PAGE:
The New Zealand Food Safety division of the Ministry for Primary Industries recently released its “Step-By-Step Food Recall Guidance for Food Businesses.” The document outlines what a food recall is, which entities should be involved in a recall, the timeline of recalls, and recommended recall steps. The guidance differentiates between two types of food recall: consumer level and trade level. A recall’s type affects what steps need to be taken to resolve the incident. It also states that senior decision-makers, operations, marketing and communication, and sales and distribution should all be involved in a recall.
The guidance identifies six recall steps and associates each step with a recommended timeframe and relevant regulatory requirements. The guidance allows for more time leniency with low-risk recalls than high- risk recalls. The level of risk involved with a recall depends on the seriousness of the contaminant, the reach of the affected product, and the nature of the affected product.
The six recommended recall steps include:
- Investigate the issue by gathering information, understanding the problem, identifying affected products, and holding any stock still on hand
- Inform your verifier or New Zealand Food Safety about the incident
- Assess the risk by deciding if a recall is necessary, and what type of recall (trade or consumer) should be investigated if so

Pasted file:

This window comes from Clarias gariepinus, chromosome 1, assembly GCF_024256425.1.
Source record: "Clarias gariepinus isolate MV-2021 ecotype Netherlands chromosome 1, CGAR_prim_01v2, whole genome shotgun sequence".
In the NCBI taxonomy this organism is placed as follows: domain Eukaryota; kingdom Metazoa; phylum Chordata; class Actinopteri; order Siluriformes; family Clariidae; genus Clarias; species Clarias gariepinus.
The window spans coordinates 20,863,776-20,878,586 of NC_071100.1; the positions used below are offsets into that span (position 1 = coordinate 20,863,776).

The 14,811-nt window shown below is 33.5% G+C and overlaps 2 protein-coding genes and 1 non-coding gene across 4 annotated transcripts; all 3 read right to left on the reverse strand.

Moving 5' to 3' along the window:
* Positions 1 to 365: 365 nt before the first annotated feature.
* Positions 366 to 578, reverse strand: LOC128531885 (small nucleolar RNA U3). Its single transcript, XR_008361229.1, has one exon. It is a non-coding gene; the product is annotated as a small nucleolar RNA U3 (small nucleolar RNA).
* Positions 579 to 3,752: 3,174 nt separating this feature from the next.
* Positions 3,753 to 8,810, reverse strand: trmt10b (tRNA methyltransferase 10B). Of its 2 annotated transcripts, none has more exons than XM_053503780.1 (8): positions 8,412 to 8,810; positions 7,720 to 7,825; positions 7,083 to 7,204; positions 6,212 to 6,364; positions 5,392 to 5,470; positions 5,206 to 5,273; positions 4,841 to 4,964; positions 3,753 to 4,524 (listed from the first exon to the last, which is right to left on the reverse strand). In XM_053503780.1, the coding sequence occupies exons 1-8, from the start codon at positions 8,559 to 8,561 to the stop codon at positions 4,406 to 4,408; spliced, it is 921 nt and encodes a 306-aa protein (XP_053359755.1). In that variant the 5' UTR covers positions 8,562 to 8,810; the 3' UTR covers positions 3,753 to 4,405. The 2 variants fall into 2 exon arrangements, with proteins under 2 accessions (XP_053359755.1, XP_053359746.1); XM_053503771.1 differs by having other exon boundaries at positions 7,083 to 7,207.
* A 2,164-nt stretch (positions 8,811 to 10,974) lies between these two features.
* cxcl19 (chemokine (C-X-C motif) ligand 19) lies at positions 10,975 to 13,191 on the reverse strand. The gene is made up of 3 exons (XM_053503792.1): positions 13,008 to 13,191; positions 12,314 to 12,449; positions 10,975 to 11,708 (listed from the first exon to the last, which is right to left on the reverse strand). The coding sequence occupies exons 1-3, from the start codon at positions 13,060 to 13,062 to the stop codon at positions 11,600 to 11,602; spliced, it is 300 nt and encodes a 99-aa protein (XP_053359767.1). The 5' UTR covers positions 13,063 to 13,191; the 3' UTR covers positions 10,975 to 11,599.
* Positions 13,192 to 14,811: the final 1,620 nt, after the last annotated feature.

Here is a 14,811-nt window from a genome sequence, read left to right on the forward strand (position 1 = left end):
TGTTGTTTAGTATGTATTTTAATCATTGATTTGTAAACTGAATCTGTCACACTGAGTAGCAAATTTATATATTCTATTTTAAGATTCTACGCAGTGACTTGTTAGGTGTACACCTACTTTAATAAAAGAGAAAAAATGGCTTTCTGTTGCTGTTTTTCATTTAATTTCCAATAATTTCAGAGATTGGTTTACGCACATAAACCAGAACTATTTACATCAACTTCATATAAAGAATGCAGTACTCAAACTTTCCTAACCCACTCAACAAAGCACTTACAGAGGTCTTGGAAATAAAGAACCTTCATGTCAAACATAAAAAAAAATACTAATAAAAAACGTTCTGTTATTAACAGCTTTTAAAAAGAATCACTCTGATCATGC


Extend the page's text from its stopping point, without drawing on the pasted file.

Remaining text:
- Check if New Zealand Food Safety agrees with your risk assessment and decision
- Communicate your recall decision with impacted businesses and consumers (for a consumer-level recall)
- Audit how much product was returned, and review and identify corrective actions.
New Zealand Food Safety recommends that steps 1, 2, and 3 are carried out as soon as possible—ideally within a day of the incident. Steps 4 and 5 are recommended to happen within 24 hours of the decision to recall. Step 6 is recommended to be carried out within a few weeks of the recall, which may continue for an extended period of time for complex recalls. The guidance also elaborates on the six steps by including definitions, explanations, templates, spreadsheets, examples, checklists, graphics, and other resources.